We also held a DCIS Forum in San Francisco to present real information, dispel myths, and hear directly what women want to know.

3. Put It in Perspective

While DCIS is serious, it is not fatal. Unfortunately, many women are led to believe they have breast cancer and are treated this way even though most (over 3 out of 4) will never have another event. The important part is to figure out who is actually at risk for a future invasive breast cancer and what they can do about it.

4. Explain Why Everyone is Confused

Puzzled Confused Lost Signpost Shows Puzzling Problem

DCIS is as confusing to doctors and researchers as it is to patients. A lot of this is due to old ways of thinking, and old terms that are still used. For instance, most doctors and researchers talk about the risk of a “recurrence,” meaning another DCIS or breast cancer. This is actually impossible for DCIS! The old mindset treats DCIS as if it is cancer, not a pre-cancer. It’s time to change that.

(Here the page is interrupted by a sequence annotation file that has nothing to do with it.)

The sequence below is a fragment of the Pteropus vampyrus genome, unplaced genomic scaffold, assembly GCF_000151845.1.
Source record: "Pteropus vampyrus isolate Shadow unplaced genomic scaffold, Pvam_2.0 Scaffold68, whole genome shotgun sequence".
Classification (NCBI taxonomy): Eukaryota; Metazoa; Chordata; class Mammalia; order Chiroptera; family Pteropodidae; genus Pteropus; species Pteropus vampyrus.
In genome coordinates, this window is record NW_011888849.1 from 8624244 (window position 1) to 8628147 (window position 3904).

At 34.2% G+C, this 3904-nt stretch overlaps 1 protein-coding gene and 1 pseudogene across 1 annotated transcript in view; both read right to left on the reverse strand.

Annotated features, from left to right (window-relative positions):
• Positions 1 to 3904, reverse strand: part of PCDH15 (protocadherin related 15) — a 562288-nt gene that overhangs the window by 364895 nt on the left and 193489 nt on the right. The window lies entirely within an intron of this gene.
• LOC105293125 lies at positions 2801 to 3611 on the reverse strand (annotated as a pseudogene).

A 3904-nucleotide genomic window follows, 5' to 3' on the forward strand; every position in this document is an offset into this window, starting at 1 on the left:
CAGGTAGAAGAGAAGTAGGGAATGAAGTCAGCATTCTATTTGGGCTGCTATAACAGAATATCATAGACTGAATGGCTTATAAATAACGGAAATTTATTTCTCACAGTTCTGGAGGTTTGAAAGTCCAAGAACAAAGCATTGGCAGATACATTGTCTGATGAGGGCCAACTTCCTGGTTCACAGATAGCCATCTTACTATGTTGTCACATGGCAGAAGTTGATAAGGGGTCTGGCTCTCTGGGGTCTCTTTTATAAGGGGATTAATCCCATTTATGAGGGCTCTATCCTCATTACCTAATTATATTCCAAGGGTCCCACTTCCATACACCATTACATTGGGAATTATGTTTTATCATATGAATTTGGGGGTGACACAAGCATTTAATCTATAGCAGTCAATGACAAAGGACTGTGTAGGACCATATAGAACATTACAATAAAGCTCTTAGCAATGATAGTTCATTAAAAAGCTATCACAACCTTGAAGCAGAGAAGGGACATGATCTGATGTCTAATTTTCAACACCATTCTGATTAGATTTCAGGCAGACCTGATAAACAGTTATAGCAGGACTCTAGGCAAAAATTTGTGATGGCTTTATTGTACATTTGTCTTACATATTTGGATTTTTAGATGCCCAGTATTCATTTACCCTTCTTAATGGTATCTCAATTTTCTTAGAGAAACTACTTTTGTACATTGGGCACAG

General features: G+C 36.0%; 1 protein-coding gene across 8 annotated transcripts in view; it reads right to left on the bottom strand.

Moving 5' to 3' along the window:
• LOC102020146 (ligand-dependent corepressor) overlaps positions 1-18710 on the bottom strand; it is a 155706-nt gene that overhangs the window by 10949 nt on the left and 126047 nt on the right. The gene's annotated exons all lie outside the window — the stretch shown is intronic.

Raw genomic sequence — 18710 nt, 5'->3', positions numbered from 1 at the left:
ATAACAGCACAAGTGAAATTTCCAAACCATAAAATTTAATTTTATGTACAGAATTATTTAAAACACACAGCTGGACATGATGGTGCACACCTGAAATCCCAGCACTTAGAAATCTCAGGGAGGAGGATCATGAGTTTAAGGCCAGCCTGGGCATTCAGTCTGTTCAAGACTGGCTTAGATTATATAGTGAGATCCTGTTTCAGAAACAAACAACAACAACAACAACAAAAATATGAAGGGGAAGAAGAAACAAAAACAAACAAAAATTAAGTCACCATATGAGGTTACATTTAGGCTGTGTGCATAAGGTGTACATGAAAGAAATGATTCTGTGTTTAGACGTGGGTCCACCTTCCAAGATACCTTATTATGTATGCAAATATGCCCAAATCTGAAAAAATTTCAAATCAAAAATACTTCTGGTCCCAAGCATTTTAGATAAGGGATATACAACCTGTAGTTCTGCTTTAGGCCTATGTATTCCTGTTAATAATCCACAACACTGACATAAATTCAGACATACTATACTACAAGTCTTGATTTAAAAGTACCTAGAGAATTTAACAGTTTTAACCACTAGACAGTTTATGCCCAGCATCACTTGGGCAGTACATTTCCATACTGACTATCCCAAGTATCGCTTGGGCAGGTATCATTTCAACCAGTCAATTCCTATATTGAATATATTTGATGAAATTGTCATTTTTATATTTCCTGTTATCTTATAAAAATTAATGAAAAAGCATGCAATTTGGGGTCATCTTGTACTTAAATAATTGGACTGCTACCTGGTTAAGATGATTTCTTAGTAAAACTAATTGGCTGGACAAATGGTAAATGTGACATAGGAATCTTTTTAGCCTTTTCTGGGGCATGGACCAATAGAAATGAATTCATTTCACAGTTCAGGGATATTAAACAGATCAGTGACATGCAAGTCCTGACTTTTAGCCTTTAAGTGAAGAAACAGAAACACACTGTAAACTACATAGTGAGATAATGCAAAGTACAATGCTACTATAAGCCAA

5. Explain What Can Be Done About It

It was clear from women that they want to know what to do about DCIS. So, we shared information about:

  • How DCIS is diagnosed ebook DCIS Dilemmas - older woman w tablet
  • The different kinds of treatment used (including Active Surveillance)
  • What risks exist for all women, as well as risks after being diagnosed with DCIS

We also listed current research that will hopefully produce clearer answers in the future.

6. List Resources for All to See

We wanted full disclosure on all of our sources, so we listed everything we reviewed in categories for those who want more information. We also flagged some of the controversies so people can make up their own minds.

What Do You Do?

List your ideas in the comments, so we can learn from each other. We’d also appreciate your feedback on our approach. If you’re interested, check out DCIS Dilemmas: Discussions about Ductal Carcinoma and the Research Behind It and let us know what you think!

All content © 2016 by Deborah Collyar unless otherwise specified. All rights reserved. Permission is granted to use short quotes provided a link back to this page and proper attribution is given to me as the original author.

When is ‘Carcinoma’ not Cancer?

When it’s called “Ductal Carcinoma In Situ” – also known as DCIS, Stage 0 or pre-invasive breast cancer, and other names too.